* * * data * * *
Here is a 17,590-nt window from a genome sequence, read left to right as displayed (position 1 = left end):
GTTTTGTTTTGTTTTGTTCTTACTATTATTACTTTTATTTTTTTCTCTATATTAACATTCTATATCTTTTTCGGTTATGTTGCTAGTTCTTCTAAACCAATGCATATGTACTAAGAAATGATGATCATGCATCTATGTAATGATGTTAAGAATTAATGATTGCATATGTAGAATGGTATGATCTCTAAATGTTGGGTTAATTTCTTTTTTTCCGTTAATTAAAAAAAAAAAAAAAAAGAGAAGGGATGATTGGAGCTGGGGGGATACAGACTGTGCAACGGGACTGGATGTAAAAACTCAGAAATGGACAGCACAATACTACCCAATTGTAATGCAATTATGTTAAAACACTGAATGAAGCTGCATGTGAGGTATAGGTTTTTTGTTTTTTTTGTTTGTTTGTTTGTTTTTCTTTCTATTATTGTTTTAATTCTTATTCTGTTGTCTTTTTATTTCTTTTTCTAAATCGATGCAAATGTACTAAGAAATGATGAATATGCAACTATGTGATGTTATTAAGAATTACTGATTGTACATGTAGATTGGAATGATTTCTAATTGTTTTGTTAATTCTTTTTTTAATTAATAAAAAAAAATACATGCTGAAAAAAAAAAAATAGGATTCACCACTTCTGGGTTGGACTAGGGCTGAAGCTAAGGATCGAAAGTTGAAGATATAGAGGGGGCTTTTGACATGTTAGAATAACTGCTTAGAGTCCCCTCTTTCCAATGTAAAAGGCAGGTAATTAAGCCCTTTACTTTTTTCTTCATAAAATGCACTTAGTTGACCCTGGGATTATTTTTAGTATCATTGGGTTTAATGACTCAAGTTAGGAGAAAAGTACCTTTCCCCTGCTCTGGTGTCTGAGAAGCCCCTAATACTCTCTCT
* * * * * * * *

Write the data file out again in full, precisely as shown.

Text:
Here is a 17,590-nt window from a genome sequence, read left to right as displayed (position 1 = left end):
GTTTTGTTTTGTTTTGTTCTTACTATTATTACTTTTATTTTTTTCTCTATATTAACATTCTATATCTTTTTCGGTTATGTTGCTAGTTCTTCTAAACCAATGCATATGTACTAAGAAATGATGATCATGCATCTATGTAATGATGTTAAGAATTAATGATTGCATATGTAGAATGGTATGATCTCTAAATGTTGGGTTAATTTCTTTTTTTCCGTTAATTAAAAAAAAAAAAAAAAAGAGAAGGGATGATTGGAGCTGGGGGGATACAGACTGTGCAACGGGACTGGATGTAAAAACTCAGAAATGGACAGCACAATACTACCCAATTGTAATGCAATTATGTTAAAACACTGAATGAAGCTGCATGTGAGGTATAGGTTTTTTGTTTTTTTTGTTTGTTTGTTTGTTTTTCTTTCTATTATTGTTTTAATTCTTATTCTGTTGTCTTTTTATTTCTTTTTCTAAATCGATGCAAATGTACTAAGAAATGATGAATATGCAACTATGTGATGTTATTAAGAATTACTGATTGTACATGTAGATTGGAATGATTTCTAATTGTTTTGTTAATTCTTTTTTTAATTAATAAAAAAAAATACATGCTGAAAAAAAAAAAATAGGATTCACCACTTCTGGGTTGGACTAGGGCTGAAGCTAAGGATCGAAAGTTGAAGATATAGAGGGGGCTTTTGACATGTTAGAATAACTGCTTAGAGTCCCCTCTTTCCAATGTAAAAGGCAGGTAATTAAGCCCTTTACTTTTTTCTTCATAAAATGCACTTAGTTGACCCTGGGATTATTTTTAGTATCATTGGGTTTAATGACTCAAGTTAGGAGAAAAGTACCTTTCCCCTGCTCTGGTGTCTGAGAAGCCCCTAATACTCTCTCT